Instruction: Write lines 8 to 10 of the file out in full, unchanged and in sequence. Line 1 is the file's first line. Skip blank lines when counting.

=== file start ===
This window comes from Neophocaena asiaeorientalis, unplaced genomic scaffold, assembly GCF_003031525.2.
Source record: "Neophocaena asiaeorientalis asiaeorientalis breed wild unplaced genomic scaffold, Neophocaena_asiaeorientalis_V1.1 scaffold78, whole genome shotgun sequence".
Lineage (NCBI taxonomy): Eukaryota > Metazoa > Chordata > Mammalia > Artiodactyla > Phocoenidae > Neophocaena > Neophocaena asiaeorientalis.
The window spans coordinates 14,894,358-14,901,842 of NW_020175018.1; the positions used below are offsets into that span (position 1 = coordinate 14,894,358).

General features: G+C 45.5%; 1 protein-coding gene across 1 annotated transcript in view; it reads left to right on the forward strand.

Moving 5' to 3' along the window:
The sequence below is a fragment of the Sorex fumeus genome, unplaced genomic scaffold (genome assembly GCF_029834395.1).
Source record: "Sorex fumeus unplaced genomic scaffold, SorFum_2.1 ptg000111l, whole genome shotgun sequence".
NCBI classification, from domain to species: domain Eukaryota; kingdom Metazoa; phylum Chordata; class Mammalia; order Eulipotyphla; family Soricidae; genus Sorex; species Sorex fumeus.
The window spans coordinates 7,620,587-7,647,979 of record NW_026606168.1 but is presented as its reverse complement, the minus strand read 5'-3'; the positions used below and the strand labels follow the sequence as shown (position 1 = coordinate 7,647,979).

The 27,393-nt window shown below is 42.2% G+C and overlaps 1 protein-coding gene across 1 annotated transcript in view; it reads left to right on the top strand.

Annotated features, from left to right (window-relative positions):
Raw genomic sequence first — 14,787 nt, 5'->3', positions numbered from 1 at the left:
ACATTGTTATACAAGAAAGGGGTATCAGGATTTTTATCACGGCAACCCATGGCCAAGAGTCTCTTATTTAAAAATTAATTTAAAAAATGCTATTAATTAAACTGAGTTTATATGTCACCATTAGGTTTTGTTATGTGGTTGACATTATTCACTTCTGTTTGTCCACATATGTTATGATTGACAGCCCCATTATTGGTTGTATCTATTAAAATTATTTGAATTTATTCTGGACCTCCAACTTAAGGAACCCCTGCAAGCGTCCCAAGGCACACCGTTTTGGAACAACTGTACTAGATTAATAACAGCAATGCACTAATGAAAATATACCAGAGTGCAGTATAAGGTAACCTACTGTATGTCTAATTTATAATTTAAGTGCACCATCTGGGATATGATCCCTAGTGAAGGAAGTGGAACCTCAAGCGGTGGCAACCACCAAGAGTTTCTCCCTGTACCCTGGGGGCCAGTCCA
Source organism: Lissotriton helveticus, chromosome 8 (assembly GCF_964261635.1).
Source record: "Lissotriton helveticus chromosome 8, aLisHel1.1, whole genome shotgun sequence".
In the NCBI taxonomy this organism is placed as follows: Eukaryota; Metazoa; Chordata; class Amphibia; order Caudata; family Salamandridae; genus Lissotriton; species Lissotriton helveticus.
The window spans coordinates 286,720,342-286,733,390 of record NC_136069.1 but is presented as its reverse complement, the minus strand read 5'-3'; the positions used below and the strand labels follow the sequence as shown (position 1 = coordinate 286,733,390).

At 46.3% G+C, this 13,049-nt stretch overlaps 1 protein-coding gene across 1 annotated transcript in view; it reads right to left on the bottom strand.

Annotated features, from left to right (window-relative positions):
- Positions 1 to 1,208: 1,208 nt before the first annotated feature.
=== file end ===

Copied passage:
Source record: "Sorex fumeus unplaced genomic scaffold, SorFum_2.1 ptg000111l, whole genome shotgun sequence".
NCBI classification, from domain to species: domain Eukaryota; kingdom Metazoa; phylum Chordata; class Mammalia; order Eulipotyphla; family Soricidae; genus Sorex; species Sorex fumeus.
The window spans coordinates 7,620,587-7,647,979 of record NW_026606168.1 but is presented as its reverse complement, the minus strand read 5'-3'; the positions used below and the strand labels follow the sequence as shown (position 1 = coordinate 7,647,979).